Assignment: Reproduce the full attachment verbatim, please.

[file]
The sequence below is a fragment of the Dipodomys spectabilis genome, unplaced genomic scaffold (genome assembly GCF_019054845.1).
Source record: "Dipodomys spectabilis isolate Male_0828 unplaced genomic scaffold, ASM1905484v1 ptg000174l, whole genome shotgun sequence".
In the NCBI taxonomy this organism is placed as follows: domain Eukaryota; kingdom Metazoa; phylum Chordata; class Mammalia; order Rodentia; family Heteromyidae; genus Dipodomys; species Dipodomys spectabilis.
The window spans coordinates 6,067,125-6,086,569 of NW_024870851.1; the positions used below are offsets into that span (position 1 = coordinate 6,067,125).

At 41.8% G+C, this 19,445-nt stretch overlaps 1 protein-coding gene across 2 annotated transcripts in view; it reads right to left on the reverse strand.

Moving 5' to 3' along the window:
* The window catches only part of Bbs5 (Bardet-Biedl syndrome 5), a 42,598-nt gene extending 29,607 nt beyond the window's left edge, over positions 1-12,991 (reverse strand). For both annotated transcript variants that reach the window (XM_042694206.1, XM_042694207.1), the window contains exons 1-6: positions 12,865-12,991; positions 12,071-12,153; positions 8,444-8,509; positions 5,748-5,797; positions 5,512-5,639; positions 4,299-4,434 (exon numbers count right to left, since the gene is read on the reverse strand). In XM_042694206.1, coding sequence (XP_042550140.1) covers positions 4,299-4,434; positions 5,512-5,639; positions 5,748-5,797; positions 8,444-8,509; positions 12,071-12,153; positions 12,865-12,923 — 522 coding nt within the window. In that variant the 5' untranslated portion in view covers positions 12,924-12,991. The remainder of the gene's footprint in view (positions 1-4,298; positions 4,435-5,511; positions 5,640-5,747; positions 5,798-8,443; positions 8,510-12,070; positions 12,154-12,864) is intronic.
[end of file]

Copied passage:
The sequence below is a fragment of the Dipodomys spectabilis genome, unplaced genomic scaffold (genome assembly GCF_019054845.1).
Source record: "Dipodomys spectabilis isolate Male_0828 unplaced genomic scaffold, ASM1905484v1 ptg000174l, whole genome shotgun sequence".
In the NCBI taxonomy this organism is placed as follows: domain Eukaryota; kingdom Metazoa; phylum Chordata; class Mammalia; order Rodentia; family Heteromyidae; genus Dipodomys; species Dipodomys spectabilis.
The window spans coordinates 6,067,125-6,086,569 of NW_024870851.1; the positions used below are offsets into that span (position 1 = coordinate 6,067,125).

At 41.8% G+C, this 19,445-nt stretch overlaps 1 protein-coding gene across 2 annotated transcripts in view; it reads right to left on the reverse strand.

Moving 5' to 3' along the window:
* The window catches only part of Bbs5 (Bardet-Biedl syndrome 5), a 42,598-nt gene extending 29,607 nt beyond the window's left edge, over positions 1-12,991 (reverse strand). For both annotated transcript variants that reach the window (XM_042694206.1, XM_042694207.1), the window contains exons 1-6: positions 12,865-12,991; positions 12,071-12,153; positions 8,444-8,509; positions 5,748-5,797; positions 5,512-5,639; positions 4,299-4,434 (exon numbers count right to left, since the gene is read on the reverse strand). In XM_042694206.1, coding sequence (XP_042550140.1) covers positions 4,299-4,434; positions 5,512-5,639; positions 5,748-5,797; positions 8,444-8,509; positions 12,071-12,153; positions 12,865-12,923 — 522 coding nt within the window. In that variant the 5' untranslated portion in view covers positions 12,924-12,991. The remainder of the gene's footprint in view (positions 1-4,298; positions 4,435-5,511; positions 5,640-5,747; positions 5,798-8,443; positions 8,510-12,070; positions 12,154-12,864) is intronic.